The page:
I am probably not your typical customer. The previous time I purchased an Apple device, it was a second generation iPod, when those were new. I have not set up a new Apple device since then. I was in need of a self-controlled screen immediately and found that the cheapest option in stock at the local Best Buy was a brand new seventh generation Apple iPad, on sale. This was my experience setting it up:
The user cannot display the wifi password while typing during setup to see why it is incorrect. The time of 8-character passwords is ending and the time of 64-character passphrases has begun; being unable to even have the option to see the password is frustrating.
The popup default/Apple keyboard shows greyed out input options (symbol characters) in grey above the letters, but there is no way to access them without leaving the alphabet board for the numerals and symbols board. Pressing and holding does not grant access to those options (as it does on Android) and instead grants access to alternative European characters. Why even show inaccessible options?
If you try to type quickly instead of one-finger-poking each key slowly, you will find that an “undo” key exists, which wipes all input for the wifi password text field, and it is located directly in place of the right-hand symbol board key. That way if you try to instinctively hit the same spot to switch boards back from symbols to alphabet, you wipe your input. This was not a positive user experience for me.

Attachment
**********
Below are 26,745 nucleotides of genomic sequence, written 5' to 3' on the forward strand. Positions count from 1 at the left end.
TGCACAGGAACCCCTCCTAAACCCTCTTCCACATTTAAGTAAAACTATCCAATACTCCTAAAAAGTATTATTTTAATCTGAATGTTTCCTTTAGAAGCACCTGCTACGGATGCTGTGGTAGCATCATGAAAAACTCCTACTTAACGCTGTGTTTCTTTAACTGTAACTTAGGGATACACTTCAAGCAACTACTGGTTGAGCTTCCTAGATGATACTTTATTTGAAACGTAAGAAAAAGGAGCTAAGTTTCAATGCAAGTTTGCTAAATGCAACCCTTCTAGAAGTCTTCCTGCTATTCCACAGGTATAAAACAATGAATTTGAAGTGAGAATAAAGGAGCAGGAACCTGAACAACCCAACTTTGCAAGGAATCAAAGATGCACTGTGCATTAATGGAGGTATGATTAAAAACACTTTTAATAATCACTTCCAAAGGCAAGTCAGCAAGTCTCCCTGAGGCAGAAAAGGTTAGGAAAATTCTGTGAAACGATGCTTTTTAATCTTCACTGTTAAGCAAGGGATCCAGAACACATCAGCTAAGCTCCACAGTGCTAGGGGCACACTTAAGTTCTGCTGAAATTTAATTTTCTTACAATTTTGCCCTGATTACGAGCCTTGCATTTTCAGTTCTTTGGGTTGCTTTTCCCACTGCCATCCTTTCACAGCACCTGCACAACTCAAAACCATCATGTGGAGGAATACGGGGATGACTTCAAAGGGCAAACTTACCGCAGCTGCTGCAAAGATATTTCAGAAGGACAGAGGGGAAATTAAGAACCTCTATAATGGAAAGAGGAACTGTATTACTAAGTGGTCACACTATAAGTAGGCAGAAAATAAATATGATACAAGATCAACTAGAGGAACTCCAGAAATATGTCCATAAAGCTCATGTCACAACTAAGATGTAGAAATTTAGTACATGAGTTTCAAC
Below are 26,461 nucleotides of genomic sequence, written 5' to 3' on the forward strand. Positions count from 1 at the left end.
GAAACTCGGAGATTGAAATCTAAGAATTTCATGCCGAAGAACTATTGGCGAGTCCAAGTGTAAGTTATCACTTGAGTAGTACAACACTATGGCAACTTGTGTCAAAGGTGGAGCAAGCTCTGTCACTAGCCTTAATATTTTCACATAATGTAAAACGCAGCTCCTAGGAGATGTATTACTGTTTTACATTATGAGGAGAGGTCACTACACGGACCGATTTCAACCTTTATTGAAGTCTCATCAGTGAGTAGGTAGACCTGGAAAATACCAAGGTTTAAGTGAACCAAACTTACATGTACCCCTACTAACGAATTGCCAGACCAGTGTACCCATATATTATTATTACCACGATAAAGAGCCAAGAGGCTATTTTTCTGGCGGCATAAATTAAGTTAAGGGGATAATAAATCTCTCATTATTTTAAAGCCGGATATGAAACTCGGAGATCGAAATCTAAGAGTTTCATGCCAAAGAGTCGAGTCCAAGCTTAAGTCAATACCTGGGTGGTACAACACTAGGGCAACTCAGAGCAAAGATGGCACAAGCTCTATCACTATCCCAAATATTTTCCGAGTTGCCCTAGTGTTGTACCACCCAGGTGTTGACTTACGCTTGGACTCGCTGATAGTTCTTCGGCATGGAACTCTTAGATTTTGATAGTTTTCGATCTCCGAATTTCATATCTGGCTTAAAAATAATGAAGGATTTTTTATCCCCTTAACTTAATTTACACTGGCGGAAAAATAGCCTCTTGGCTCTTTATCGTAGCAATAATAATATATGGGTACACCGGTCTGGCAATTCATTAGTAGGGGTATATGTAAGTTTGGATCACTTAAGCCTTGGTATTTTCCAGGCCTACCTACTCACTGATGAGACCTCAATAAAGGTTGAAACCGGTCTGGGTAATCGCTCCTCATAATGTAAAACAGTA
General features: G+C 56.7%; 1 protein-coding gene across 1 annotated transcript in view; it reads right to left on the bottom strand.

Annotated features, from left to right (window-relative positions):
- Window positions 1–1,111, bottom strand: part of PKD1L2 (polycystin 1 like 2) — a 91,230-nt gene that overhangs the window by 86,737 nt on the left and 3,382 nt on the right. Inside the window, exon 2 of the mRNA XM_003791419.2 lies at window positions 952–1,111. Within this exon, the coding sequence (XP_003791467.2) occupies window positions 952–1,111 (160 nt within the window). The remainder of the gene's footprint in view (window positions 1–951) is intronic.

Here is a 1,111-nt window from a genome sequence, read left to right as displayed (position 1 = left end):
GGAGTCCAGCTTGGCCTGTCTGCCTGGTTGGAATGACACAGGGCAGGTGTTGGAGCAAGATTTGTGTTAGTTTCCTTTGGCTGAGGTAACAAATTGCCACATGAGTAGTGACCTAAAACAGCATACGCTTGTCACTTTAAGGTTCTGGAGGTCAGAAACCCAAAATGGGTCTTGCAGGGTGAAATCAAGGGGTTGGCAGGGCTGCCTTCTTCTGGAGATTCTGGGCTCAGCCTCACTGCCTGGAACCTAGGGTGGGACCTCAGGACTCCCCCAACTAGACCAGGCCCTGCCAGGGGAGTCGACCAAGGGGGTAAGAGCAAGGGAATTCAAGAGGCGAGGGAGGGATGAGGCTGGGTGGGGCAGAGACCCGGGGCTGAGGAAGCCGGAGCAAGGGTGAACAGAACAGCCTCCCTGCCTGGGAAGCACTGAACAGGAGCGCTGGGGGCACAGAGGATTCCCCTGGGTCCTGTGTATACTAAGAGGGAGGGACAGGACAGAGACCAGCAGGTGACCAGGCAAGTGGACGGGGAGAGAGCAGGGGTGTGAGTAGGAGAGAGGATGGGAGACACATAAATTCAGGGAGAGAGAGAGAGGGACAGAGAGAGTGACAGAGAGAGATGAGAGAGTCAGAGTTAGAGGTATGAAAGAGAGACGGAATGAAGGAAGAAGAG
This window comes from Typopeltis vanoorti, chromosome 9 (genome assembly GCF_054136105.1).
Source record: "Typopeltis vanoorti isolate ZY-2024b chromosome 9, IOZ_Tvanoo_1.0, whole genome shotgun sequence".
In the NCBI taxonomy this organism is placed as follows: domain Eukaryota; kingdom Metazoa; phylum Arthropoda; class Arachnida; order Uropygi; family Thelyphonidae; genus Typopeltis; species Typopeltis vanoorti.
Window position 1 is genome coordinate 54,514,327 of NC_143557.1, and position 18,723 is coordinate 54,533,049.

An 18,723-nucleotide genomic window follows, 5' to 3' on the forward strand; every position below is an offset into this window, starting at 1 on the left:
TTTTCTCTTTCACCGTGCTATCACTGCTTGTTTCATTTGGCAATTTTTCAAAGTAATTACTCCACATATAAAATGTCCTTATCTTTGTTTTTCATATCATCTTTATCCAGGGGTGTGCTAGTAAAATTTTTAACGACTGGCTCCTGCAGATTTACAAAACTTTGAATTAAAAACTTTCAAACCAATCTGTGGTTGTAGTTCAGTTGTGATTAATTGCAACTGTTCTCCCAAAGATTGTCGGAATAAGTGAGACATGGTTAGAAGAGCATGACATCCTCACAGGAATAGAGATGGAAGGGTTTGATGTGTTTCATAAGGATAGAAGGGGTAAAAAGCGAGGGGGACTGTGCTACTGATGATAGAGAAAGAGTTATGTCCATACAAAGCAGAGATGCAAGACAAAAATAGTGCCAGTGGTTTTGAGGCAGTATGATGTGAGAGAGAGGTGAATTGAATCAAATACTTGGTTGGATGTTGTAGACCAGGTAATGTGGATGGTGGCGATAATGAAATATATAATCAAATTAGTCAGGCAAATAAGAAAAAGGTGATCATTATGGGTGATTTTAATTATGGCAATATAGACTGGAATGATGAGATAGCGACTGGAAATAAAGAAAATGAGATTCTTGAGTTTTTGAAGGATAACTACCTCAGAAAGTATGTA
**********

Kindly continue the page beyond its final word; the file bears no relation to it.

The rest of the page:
One of the apps this new device needed was Zoom. Why does the App Store show the developer of Zoom as Meet Happy instead of as Zoom Video Communications?
Not only is it impossible to input a slash ‘/’ (for example, to manually type a URL) without switching away from the alphabet keyboard to the symbols keyboard, but it is also impossible to tap or slide the keyboard input cursor into the middle of text without spaces (for example, to add a space in between two search terms where a space was missed) while in the Safari address bar / search box.
But hey, at least it was the cheapest option. Is that what Steve Jobs wanted?